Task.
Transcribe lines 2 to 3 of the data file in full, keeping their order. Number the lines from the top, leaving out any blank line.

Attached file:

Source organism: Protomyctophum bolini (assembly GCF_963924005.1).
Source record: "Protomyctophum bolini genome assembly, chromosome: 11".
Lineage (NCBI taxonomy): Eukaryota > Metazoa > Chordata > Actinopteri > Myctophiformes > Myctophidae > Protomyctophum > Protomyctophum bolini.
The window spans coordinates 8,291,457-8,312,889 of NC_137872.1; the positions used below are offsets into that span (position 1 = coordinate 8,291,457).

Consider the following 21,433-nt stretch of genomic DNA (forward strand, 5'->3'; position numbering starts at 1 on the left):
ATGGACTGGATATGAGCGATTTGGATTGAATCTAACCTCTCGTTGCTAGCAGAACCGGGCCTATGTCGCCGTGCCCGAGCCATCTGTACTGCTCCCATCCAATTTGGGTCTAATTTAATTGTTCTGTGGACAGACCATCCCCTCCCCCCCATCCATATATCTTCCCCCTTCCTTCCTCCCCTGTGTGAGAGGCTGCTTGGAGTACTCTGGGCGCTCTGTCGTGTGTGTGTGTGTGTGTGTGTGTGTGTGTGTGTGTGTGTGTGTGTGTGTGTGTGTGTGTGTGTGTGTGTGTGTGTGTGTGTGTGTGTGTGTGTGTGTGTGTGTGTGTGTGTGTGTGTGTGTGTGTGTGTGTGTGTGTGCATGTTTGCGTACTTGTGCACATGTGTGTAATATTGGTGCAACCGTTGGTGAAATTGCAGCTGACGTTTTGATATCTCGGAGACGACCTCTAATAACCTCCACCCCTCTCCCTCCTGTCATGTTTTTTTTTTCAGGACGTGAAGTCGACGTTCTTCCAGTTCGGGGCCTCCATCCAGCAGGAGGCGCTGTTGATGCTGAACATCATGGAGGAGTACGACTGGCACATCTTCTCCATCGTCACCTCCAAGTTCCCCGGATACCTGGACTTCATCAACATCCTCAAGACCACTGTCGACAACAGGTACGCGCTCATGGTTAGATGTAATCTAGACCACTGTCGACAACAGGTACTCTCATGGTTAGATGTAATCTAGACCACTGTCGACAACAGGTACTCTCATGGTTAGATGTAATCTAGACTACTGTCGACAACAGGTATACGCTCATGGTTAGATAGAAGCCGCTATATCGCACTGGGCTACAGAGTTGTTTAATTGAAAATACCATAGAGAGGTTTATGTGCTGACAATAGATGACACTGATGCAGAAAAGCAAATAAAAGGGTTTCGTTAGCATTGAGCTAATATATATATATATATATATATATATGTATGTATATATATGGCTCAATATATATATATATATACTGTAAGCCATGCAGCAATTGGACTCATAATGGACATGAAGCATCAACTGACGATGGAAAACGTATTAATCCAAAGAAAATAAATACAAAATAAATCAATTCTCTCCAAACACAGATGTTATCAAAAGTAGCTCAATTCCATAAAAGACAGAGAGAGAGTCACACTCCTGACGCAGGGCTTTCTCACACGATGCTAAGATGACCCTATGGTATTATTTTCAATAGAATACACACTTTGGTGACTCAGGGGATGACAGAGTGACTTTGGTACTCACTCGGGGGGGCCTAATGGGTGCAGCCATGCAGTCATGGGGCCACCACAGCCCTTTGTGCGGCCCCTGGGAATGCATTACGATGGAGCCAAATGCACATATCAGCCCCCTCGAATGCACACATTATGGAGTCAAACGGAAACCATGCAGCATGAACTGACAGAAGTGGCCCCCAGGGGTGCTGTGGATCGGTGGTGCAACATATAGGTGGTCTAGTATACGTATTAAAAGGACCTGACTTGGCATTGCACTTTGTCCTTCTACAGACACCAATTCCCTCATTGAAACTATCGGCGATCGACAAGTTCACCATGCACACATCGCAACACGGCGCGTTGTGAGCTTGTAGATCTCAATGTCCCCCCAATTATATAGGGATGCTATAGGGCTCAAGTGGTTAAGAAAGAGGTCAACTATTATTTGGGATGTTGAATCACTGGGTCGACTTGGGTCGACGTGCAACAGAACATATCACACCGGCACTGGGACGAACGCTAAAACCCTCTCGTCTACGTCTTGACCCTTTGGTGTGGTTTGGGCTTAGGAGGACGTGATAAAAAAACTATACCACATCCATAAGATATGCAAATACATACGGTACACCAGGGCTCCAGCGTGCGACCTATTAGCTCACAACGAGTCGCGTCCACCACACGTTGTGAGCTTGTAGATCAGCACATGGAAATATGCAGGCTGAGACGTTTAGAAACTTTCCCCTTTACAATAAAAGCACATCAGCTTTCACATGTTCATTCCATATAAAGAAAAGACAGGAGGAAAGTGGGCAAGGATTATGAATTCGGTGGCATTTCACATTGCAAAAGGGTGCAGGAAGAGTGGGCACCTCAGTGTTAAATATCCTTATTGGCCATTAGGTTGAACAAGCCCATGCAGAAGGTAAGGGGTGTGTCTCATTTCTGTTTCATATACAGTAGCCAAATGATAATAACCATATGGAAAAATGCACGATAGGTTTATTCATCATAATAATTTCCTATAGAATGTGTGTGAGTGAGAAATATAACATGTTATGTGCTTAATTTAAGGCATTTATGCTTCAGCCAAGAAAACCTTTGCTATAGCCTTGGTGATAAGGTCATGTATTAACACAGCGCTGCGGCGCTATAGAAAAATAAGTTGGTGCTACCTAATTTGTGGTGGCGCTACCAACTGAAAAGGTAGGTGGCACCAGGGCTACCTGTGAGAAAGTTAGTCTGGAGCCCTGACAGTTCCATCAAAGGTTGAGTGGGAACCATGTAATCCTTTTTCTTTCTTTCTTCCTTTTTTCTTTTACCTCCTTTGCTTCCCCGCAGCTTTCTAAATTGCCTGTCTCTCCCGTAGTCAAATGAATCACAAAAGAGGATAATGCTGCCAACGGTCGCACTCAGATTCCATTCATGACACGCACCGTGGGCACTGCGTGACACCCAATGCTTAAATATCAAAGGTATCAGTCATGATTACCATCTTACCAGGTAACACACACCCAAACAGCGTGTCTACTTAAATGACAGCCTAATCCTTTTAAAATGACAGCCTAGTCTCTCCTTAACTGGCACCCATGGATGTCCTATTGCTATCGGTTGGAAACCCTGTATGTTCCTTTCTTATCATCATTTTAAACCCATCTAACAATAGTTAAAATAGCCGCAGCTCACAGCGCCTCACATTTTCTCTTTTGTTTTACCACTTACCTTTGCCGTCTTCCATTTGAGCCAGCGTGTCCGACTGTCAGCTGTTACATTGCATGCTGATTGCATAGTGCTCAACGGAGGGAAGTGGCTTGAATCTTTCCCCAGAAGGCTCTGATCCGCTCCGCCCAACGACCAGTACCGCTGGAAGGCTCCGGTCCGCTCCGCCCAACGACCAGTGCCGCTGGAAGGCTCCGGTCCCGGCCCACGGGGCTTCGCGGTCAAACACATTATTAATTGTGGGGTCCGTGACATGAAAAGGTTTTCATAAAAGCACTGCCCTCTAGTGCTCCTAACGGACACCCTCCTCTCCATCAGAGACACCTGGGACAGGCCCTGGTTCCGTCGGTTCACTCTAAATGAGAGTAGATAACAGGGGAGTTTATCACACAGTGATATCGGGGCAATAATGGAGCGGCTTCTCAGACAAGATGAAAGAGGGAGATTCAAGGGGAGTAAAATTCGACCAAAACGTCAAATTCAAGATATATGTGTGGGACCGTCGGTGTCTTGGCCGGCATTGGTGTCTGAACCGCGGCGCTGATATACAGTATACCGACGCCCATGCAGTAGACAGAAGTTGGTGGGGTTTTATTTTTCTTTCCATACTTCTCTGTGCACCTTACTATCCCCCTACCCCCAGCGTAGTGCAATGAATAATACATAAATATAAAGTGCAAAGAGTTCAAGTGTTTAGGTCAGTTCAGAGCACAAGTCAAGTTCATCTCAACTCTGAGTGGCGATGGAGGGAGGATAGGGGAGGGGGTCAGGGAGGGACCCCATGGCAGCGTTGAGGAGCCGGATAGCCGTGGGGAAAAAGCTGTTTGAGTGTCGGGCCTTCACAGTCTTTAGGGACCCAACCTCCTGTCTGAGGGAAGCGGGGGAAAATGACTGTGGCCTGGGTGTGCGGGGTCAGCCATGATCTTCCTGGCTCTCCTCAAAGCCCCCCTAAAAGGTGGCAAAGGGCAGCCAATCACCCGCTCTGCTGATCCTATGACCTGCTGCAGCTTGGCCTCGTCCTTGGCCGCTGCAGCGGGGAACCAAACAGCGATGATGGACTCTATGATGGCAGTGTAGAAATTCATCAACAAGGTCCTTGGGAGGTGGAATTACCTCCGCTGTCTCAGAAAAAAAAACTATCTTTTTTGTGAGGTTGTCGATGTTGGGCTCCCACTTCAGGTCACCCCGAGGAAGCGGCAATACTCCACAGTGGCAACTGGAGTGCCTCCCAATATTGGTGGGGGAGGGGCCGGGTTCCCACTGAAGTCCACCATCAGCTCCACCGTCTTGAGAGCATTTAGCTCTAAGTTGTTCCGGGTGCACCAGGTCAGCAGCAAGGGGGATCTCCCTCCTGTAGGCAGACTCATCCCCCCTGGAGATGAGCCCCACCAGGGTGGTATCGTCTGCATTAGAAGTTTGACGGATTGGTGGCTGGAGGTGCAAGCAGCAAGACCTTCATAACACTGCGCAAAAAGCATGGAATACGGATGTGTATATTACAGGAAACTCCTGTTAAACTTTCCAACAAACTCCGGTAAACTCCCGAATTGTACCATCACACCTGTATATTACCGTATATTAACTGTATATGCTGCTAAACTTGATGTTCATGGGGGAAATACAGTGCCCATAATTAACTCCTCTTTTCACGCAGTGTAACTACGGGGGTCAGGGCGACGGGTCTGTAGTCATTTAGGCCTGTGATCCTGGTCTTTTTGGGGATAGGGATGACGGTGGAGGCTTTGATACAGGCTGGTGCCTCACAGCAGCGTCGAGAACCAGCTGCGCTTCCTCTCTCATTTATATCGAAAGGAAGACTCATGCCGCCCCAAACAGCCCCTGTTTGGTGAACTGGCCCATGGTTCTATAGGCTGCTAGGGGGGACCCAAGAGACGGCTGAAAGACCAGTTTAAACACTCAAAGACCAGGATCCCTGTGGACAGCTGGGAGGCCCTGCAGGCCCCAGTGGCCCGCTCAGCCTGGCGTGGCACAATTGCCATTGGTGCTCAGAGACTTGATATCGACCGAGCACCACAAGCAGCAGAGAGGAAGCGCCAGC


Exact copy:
Source record: "Protomyctophum bolini genome assembly, chromosome: 11".
Lineage (NCBI taxonomy): Eukaryota > Metazoa > Chordata > Actinopteri > Myctophiformes > Myctophidae > Protomyctophum > Protomyctophum bolini.